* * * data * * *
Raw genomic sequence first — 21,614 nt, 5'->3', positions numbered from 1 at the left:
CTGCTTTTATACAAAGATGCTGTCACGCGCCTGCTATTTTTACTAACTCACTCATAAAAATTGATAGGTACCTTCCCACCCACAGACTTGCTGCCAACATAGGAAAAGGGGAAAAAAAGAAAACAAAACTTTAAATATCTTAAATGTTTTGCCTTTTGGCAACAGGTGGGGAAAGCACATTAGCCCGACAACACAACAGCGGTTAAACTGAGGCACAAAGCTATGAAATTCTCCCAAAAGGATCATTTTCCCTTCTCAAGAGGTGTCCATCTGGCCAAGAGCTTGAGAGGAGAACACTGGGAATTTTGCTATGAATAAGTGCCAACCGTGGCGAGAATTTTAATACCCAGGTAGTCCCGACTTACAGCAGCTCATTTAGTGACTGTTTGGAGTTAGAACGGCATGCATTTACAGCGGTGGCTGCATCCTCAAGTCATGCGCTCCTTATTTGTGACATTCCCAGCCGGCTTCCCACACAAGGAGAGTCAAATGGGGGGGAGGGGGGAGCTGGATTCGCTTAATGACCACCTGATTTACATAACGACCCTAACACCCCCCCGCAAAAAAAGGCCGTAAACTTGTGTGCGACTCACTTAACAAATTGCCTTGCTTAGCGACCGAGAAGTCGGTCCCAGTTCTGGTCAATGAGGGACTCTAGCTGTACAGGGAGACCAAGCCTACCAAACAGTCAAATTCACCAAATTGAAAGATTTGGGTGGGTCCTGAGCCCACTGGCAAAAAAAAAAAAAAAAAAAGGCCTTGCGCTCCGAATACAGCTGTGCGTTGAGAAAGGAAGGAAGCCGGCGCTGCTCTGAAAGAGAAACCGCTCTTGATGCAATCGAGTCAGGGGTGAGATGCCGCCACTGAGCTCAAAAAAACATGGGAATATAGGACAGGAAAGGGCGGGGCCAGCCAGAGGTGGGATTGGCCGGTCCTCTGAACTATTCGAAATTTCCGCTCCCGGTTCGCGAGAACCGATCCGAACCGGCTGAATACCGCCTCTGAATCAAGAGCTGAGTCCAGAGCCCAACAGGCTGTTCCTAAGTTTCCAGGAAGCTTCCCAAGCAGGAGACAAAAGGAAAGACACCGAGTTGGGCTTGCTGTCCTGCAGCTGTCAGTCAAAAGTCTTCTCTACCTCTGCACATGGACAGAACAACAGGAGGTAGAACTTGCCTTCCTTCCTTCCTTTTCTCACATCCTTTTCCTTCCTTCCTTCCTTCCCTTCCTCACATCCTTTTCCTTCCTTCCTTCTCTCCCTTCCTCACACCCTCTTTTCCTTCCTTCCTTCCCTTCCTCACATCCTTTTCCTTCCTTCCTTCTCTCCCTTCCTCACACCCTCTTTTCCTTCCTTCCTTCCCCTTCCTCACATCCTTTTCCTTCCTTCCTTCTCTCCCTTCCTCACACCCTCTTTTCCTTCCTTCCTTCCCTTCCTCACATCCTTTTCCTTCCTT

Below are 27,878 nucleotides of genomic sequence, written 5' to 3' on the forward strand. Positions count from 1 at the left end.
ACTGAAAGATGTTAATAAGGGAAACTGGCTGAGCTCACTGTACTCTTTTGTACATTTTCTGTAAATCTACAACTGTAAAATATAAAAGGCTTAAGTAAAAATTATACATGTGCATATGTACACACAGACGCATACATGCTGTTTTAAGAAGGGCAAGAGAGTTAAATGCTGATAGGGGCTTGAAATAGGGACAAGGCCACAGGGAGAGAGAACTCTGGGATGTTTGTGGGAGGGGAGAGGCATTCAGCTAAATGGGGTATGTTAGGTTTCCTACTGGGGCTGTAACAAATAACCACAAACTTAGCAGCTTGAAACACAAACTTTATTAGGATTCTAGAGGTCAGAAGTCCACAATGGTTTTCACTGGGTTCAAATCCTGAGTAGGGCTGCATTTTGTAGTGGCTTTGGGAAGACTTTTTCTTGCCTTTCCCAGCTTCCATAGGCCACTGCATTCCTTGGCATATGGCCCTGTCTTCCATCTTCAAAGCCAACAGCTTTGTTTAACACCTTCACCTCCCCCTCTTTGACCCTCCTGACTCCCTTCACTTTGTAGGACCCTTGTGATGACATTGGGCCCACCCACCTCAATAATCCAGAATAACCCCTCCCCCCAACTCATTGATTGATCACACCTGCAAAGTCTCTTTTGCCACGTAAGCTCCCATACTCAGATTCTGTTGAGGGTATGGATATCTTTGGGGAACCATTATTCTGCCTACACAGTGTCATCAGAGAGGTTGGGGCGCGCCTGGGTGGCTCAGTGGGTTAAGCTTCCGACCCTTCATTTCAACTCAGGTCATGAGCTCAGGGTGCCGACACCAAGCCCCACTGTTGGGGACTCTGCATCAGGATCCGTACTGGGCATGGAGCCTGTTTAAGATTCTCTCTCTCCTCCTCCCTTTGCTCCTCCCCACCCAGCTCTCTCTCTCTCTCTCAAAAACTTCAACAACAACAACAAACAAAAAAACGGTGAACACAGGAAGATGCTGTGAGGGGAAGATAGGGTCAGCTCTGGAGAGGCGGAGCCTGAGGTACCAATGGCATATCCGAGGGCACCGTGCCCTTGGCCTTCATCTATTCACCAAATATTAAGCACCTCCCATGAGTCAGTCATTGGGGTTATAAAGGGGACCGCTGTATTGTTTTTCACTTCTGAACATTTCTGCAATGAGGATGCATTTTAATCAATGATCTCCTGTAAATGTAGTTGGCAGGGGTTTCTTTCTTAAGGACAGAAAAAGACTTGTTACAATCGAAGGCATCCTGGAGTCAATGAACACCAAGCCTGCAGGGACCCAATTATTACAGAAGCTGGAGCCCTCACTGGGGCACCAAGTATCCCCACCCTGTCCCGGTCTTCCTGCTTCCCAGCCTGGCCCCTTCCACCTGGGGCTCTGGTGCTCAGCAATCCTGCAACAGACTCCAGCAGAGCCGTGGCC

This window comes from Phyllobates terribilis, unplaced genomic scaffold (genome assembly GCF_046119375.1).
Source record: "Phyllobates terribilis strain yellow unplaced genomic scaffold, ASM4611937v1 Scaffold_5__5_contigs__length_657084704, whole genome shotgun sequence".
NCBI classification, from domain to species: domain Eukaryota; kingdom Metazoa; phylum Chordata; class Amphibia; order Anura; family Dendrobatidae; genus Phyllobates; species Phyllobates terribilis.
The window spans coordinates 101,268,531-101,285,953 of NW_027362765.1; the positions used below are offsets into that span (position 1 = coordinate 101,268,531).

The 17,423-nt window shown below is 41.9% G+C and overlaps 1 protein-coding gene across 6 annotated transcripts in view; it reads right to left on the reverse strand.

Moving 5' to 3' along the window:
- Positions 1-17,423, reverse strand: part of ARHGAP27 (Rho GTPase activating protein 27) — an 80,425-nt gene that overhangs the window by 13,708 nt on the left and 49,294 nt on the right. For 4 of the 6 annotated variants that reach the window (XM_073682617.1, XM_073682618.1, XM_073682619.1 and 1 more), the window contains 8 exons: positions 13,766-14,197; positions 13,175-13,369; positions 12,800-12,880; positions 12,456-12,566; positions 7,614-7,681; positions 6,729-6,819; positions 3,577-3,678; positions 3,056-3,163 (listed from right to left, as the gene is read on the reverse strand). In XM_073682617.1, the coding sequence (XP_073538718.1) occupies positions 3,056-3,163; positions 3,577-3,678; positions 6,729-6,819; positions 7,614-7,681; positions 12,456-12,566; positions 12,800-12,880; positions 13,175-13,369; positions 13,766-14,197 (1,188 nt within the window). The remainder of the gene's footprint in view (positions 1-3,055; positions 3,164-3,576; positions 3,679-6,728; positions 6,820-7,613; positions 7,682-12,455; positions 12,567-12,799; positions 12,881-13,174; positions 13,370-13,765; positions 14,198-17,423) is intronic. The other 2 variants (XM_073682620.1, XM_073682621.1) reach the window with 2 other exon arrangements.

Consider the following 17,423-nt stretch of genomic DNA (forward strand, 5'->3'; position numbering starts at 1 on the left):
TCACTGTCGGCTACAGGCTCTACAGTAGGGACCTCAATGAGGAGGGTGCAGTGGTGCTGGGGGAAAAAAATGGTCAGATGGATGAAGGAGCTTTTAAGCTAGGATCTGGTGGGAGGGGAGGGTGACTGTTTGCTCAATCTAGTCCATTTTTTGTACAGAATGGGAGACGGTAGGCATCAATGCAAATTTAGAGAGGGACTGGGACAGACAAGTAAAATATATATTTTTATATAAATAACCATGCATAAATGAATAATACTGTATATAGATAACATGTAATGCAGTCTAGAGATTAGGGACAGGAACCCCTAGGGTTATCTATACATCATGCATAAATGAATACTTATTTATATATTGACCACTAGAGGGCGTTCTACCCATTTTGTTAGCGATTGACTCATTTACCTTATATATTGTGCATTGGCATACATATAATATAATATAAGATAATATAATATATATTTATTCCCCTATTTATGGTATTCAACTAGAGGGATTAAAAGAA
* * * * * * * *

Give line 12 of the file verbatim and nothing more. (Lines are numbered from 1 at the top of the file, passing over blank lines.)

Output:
Consider the following 17,423-nt stretch of genomic DNA (forward strand, 5'->3'; position numbering starts at 1 on the left):